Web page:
I always find the first day of school to be bittersweet. I am happy for the kids to get back to their friends, for everyone to get back into a routine and excited to see their accomplishments. On the other hand, it is a reminder of how fast they are growing up, we will have less time hanging out and the long carefree summer days are gone for another year. Monday morning we made our final preparations for the beginning of another school year. Backpacks. Check. Lunches packed. Check. School supplies. Check. Nerves and excitement. Check. And out the door we go. Our oldest daughter heads one mile south to start her first year of high school. Our eighth and sixth graders have a one mile walk east to the middle school. A new building for the 6th grader, but he walks with our seasoned 8th grader, she will show him the way for his first day. And in another half an hour, we will walk our 4th grader two blocks to his first day. This is how we handle school mornings and I wouldn’t trade it for anything.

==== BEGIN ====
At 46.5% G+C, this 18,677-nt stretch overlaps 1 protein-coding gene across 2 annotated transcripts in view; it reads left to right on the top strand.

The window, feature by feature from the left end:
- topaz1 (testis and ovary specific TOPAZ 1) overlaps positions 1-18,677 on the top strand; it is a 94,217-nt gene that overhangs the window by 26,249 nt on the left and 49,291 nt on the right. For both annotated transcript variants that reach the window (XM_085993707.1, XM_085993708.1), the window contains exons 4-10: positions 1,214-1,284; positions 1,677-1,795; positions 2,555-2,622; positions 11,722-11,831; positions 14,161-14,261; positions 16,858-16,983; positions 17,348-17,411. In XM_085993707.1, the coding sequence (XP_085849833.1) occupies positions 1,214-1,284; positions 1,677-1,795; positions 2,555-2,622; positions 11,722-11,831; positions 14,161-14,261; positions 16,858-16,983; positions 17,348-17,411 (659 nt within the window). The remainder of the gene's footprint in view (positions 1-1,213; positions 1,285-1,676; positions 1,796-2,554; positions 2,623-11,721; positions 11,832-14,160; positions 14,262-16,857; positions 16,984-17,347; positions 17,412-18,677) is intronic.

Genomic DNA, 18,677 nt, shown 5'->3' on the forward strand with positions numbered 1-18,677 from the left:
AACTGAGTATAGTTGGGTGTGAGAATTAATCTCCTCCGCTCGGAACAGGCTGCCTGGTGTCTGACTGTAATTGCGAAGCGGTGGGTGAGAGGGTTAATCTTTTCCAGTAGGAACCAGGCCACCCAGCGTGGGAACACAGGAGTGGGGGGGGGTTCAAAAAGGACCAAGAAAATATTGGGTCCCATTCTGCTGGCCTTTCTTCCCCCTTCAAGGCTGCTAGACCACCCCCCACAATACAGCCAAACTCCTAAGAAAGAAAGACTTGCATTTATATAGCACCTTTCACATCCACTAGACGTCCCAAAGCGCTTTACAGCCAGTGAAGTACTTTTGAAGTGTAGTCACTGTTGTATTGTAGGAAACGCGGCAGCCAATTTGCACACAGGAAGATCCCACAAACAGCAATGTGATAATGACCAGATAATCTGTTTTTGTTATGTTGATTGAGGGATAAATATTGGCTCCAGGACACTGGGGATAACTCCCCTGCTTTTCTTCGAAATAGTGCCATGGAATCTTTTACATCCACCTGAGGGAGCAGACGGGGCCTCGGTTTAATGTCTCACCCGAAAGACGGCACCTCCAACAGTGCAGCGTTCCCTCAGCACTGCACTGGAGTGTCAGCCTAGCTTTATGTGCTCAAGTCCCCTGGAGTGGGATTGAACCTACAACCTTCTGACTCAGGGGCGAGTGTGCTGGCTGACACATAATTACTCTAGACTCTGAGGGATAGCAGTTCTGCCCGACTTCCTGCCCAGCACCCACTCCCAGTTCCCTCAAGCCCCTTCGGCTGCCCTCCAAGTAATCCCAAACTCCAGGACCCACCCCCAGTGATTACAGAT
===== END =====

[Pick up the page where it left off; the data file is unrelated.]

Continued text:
I would say we are fortunate to live in a walkable school district, but this was a very deliberate choice. I can say we are very fortunate that we ARE able to live in a walkable school district, because they aren’t that easy to come by these days. In fact, the very nature of walkable schools is the reason we moved.
Prior to moving to Pittsburgh, we lived in a smaller city about 30 minutes outside Columbus. There is so much I love about small towns, but the backwards politics can at times be too much. When the kids first went to school, they attended a wonderful elementary just three blocks from our house. I have the fondest memories of walking the kids to East Elementary every single day. It was the walk itself, but also getting to know other parents, and having a chance to get to know the teachers. In walking to school, I felt much more connected to the school as a whole and felt more comfortable with the education my kids were getting. I knew the people teaching them.